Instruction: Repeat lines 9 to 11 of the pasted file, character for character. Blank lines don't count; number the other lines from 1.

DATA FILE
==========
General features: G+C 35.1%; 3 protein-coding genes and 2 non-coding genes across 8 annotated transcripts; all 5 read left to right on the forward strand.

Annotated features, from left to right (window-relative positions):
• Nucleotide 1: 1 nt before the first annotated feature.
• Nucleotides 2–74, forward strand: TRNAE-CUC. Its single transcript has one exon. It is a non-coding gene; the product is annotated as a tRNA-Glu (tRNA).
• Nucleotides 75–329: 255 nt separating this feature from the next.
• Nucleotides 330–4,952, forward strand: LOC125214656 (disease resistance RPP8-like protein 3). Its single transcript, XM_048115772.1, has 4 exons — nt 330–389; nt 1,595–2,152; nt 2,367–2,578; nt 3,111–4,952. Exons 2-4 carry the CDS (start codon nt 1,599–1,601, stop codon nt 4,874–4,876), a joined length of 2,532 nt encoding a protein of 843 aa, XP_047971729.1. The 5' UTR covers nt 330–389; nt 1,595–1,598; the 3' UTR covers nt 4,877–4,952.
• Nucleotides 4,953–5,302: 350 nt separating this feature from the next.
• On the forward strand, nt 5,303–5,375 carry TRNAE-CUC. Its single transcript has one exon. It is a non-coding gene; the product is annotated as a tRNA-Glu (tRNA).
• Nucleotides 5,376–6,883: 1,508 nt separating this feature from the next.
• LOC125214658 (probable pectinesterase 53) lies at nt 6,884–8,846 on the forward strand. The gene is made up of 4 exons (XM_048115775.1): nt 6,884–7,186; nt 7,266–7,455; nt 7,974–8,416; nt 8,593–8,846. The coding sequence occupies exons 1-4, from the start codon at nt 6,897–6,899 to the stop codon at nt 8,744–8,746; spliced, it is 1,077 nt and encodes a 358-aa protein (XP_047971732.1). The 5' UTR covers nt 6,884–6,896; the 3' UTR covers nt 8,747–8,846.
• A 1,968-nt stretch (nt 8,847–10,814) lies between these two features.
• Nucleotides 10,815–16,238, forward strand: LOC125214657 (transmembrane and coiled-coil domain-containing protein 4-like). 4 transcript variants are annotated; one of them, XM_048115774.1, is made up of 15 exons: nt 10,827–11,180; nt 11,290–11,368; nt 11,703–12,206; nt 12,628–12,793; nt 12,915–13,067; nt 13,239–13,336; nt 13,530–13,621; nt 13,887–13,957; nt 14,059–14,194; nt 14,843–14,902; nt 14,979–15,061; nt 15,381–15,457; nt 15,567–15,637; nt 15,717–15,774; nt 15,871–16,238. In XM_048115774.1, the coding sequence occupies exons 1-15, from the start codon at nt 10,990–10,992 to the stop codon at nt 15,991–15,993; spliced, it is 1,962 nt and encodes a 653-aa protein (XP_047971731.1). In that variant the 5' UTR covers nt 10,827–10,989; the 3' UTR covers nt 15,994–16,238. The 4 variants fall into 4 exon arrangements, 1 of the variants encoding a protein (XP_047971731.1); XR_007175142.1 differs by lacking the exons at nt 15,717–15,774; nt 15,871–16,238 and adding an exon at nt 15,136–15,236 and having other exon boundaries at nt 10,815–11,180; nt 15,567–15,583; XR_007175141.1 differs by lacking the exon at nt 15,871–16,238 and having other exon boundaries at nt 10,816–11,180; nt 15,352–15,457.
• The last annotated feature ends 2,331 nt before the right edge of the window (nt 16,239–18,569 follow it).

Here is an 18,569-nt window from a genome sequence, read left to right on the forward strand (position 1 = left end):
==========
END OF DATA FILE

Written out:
• Nucleotides 5,376–6,883: 1,508 nt separating this feature from the next.
• LOC125214658 (probable pectinesterase 53) lies at nt 6,884–8,846 on the forward strand. The gene is made up of 4 exons (XM_048115775.1): nt 6,884–7,186; nt 7,266–7,455; nt 7,974–8,416; nt 8,593–8,846. The coding sequence occupies exons 1-4, from the start codon at nt 6,897–6,899 to the stop codon at nt 8,744–8,746; spliced, it is 1,077 nt and encodes a 358-aa protein (XP_047971732.1). The 5' UTR covers nt 6,884–6,896; the 3' UTR covers nt 8,747–8,846.
• A 1,968-nt stretch (nt 8,847–10,814) lies between these two features.